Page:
SANTIAGO, Chile — The Constitutional Court of Chile has ruled that a bill easing the country’s total ban on abortion does not violate the Chile’s Constitution.
The 6-4 ruling now allows the bill to be signed into law, which will permit unborn children up to 12 weeks in gestation (three months) to be killed in the instances of rape, risk to the life of the mother, or if the baby is not expected to survive in the womb.
President Michelle Bachelet had drafted the legislation two years ago, but the measure was just approved by Congress earlier this month. Following its passage, it was challenged in the Constitutional Court of Chile.
For most of its history, abortion has been illegal in the country, with the exception of the period between 1931 and 1989, when a law was passed allowing for the unborn to be killed when the life of child’s mother is at stake. Gen. Augusto Pinochet restored the ban by declaration in 1989 during the last weeks of his regime.
Chile is mainly a Roman Catholic nation, with 66 percent of its inhabitants identifying as Catholic. It is one of just seven countries in the world that completely ban abortion, with the majority being Latin American nations: El Salvador, Honduras, Nicaragua, the Dominican Republic, Vatican City and Malta.
Therefore, according to reports, the majority of Chileans opposed easing the nation’s ban on abortion, despite the push by President Bachelet and feminist leaders.
“Today, women recover a basic right that we should never miss: decide when we live moments of pain,” Bachelet said in a tweet following the passage of the measure in Congress.
The bill passed 70-45 in the Chamber of Deputies and 22-13 in the Senate, and over 130 organizations from both sides presented their views before the Constitutional Court of Chile after the legislation was challenged in court.
After the bill was declared legal on Monday, the Chilean Bishops’ Conference lamented the ruling, stating that “it is the entire society that loses with the legalization of abortion in Chile, even if it be under certain conditions.”
“[T]he resolution that has just been adopted and that declares the abortion bill to be in conformity with the Constitution offends the conscience and the common good of citizens,” it said.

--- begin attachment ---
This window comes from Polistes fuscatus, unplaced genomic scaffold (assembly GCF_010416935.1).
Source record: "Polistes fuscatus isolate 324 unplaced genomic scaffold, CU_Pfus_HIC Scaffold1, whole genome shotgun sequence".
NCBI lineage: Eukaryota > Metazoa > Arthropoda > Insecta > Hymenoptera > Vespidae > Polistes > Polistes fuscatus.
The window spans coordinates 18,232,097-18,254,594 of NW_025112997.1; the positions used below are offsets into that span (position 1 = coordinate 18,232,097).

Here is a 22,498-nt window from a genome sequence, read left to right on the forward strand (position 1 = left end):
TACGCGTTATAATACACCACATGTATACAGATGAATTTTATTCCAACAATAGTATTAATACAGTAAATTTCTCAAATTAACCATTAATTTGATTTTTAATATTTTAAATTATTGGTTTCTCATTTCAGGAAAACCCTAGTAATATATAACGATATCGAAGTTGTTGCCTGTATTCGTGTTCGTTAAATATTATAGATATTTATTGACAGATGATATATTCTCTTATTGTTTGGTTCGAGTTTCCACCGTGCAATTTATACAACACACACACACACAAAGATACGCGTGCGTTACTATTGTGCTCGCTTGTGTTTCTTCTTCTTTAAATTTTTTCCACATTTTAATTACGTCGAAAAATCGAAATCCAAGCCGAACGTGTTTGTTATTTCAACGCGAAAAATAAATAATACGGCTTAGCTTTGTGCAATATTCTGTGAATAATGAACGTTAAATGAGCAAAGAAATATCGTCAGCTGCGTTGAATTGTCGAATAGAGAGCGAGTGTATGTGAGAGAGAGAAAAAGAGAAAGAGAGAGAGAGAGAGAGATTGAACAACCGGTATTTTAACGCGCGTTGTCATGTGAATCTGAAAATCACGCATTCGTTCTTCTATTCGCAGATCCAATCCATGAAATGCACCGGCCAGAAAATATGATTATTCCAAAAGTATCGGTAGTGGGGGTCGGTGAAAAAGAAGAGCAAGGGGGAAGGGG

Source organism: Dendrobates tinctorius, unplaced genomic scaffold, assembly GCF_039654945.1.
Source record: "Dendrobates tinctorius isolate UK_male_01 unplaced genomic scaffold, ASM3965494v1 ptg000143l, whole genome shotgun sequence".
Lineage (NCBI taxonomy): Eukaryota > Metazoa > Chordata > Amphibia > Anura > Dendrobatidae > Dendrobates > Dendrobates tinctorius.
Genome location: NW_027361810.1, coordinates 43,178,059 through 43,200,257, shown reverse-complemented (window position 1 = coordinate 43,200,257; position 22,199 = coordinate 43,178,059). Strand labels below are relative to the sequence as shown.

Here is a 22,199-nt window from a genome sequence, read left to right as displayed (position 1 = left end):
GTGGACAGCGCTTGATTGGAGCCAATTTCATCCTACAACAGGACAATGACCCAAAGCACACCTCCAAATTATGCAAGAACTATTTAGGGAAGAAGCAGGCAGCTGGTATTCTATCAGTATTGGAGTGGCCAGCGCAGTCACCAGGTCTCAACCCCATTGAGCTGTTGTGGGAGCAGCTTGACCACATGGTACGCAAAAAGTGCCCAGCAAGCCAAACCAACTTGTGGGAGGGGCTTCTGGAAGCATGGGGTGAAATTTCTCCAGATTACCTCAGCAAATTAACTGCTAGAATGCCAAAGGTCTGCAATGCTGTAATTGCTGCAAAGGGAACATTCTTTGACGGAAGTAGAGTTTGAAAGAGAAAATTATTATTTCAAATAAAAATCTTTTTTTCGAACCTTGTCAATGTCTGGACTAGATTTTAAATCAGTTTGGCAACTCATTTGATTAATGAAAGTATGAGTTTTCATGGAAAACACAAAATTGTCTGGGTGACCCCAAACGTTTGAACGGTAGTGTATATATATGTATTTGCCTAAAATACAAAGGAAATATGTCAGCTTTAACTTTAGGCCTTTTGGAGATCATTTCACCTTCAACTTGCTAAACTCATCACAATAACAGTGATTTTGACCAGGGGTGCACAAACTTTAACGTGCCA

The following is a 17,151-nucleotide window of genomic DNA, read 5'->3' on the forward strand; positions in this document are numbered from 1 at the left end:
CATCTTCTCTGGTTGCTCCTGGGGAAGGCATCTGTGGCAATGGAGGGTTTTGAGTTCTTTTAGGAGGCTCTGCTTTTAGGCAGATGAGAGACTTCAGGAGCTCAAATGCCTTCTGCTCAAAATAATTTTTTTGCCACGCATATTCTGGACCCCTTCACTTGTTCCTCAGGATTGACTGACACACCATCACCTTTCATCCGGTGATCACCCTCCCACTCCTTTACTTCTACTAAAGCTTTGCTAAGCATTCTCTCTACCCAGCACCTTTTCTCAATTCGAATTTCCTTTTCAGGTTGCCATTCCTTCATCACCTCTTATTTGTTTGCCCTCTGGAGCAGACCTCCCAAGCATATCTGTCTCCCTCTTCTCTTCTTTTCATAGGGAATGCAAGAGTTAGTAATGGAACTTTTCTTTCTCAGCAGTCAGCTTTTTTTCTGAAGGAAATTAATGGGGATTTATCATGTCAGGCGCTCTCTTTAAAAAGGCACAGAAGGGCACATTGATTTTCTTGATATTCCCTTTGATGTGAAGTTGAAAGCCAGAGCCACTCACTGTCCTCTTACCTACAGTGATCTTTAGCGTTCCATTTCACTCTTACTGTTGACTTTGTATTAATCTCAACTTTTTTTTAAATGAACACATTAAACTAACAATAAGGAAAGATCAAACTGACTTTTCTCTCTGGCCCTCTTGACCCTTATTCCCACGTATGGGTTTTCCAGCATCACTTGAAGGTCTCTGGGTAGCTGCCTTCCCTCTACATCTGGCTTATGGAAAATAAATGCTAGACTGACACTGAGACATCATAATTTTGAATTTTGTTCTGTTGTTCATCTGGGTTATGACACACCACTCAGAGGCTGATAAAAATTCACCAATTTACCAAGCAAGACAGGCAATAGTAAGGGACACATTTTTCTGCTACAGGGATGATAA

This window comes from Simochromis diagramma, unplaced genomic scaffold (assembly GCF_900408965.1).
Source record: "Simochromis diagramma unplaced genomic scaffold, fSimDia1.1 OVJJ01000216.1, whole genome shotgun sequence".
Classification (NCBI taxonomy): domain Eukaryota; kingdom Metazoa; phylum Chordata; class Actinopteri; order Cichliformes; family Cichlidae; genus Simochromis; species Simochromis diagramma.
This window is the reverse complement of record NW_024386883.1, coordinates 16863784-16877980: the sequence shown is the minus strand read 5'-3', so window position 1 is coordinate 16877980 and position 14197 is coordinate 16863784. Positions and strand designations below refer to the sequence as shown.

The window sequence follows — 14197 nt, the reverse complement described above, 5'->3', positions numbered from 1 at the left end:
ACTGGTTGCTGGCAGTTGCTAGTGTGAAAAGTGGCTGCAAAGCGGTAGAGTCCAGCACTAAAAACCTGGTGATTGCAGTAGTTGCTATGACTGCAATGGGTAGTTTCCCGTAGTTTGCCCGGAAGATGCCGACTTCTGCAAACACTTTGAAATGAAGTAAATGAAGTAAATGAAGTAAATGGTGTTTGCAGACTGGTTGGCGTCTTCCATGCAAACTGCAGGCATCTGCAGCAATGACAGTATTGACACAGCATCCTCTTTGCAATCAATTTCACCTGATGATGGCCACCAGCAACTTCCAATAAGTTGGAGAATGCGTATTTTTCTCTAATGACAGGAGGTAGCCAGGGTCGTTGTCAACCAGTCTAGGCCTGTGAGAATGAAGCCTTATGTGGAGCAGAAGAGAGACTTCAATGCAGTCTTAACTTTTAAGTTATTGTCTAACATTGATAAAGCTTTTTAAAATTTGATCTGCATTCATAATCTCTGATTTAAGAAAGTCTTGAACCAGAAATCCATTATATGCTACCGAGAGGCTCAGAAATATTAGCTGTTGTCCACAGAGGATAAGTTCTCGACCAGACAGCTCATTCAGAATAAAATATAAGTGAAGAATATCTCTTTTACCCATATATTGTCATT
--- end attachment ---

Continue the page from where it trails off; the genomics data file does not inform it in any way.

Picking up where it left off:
“We lament that the court, which listened to all the most powerful medical testimony, did not accept what the doctors said,” Patricia Gonnelle, legislative coordinator for Chile is Life, also told the Catholic News Agency (CNA). “There was no doctor in support of the bill who came to show up for that abortion bill—and that gives you a lot to think about. It’s worrisome.”
As previously reported, former U.S. Attorney General C. Everett Koop once outlined that abortion is never necessary to save the mother’s life, and noted that the standard practice is always to remove the baby and assist both mother and child.
“Protection of the life of the mother as an excuse for an abortion is a smoke screen,” he said. “In my thirty-six years in pediatric surgery I have never known of one instance where the child had to be be aborted to save the mother’s life.”
“When a woman is pregnant, her obstetrician takes on the care of two patients—the mother-to-be and the unborn baby. If, toward the end of the pregnancy complications arise that threaten the mother’s health, he will take the child by inducing labor or performing a Caesarian section,” Koop explained. “His intention is still to save the life of both the mother and the baby. The baby will be premature. The baby is never willfully destroyed because the mother’s life is in danger.”